Butch Vig[10]

Vig kept the drums and percussion simpler than before. Percussive tracks were recorded through a 30-year-old Roger Meyer compressor to color the sound (Vig: "It's really saturated and distorted, but in a very musical way").[10] Some tracks however were fairly scrutinized: an instrumental break in "Til the Day I Die" incorporated reverse tape effects.[10] Vig was not satisfied with his "swing" on a 6/8 groove written for a falsetto vocal Manson had recorded on "Can't Cry These Tears", so he recruited Matt Chamberlain to play the part. The recorded sequence incorporated Chamberlain's contribution, some of Vig's performance and some light programming.[16] Chamberlain also performed a "chopped-up" drum pattern for "Cup of Coffee" and a "bitchin' funk groove" on "Confidence".[17]

Much of the recorded guitar work was heavily processed, the band using a Line 6 Pod for melodic parts and embellishments: for example, for the middle eight of "So Like a Rose", Erikson played a Les Paul with an E-bow through the Pod, while the synth-like intro to "Parade" was created by layering an acoustic guitar part with a clean electric guitar. A tremolo effect on "Can't Cry These Tears" was inspired by 1960s production techniques.[10] The amp modelers were used to pre-effect the recording prior to Pro Tools, in order to prevent phasing. For electric guitar recording, the band utilized cabinet miking – four microphones recorded the output of a Marshall amplifier. Acoustics were recorded using a single Blue Bottle microphone.[10] Daniel Shulman, who had performed bass guitar on Version 2.0 and the band's two world tours, spent two separate weeks laying down bass parts. Shulman was given freedom by the band to come up with parts and be creative, creating new basslines on the verses of "Androgyny" and "Nobody Loves You".[18] Shulman revisited "Silence Is Golden", breaking up the straight eighths of the coda to make it more interesting.[18]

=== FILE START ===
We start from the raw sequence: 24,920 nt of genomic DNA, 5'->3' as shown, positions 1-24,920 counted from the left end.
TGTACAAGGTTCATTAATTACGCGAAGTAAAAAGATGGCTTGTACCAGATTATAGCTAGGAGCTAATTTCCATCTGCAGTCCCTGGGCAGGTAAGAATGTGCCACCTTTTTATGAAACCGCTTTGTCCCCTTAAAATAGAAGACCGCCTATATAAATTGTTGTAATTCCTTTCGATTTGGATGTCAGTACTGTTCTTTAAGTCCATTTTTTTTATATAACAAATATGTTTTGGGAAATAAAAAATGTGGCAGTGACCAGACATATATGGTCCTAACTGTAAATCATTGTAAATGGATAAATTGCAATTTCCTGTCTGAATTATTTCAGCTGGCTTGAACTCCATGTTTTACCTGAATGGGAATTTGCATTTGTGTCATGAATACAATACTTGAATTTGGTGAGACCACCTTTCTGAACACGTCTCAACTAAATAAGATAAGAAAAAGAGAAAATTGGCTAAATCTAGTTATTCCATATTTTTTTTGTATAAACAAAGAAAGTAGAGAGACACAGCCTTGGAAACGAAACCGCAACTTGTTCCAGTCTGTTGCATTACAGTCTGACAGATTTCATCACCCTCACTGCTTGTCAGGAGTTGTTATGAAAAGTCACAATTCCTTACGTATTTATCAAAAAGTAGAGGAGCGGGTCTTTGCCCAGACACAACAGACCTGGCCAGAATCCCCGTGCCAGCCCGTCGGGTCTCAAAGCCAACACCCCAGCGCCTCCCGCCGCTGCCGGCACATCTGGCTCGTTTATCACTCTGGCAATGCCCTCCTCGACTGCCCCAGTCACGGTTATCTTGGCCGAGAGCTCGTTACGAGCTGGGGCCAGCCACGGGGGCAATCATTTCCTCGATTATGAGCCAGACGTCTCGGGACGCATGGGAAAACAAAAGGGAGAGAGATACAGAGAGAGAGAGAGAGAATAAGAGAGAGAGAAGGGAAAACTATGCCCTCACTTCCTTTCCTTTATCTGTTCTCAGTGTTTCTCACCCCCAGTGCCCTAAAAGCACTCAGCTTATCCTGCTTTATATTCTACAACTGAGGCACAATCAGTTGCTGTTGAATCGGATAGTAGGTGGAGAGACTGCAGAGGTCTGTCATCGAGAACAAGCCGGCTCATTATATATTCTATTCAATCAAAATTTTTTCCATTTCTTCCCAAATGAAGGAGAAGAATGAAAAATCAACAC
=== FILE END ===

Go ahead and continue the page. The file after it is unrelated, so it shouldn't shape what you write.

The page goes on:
Due to Manson's growing confidence and technical skill, the band decided that her vocals did not require much treatment; "Shirley was singing so much better, and she was coming up with melodies that were longer and had more range to them...there wasn't any point in doing a lot with it. On something like 'Nobody Loves You' she sings really low on the verse, almost at the bottom of her range, and then and the end she's singing three and a half octaves higher, almost in falsetto, as the song turns into a big wall of sound", Vig remarked.[10] Manson's original guide vocals were used in the final mixes of several songs; the vocal on "So Like a Rose" was recorded on the first take.[10] On some songs, however, Manson's vocal was subject to Pro Tools plug-ins and post effects. "Til the Day Die" featured a digital "scratch"-effect, created by printing her vocal to DAT and using whatever edited passes sounded good. On "Can't Cry These Tears", the four vocal parts were triple-tracked using different mikes, while a guitar riff was matched to her voice for a section of "Breaking Up the Girl". On "Cherry Lips", her entire vocal was sped up and heavily EQ'd.[10] On slower songs such as "Drive You Home", Garbage were not overly concerned with phrasing and pitch, giving it "a rawer quality".[17] Manson improved on her guitar skills and played more guitar in the studio and live on stage for the eventual tour.[19][20]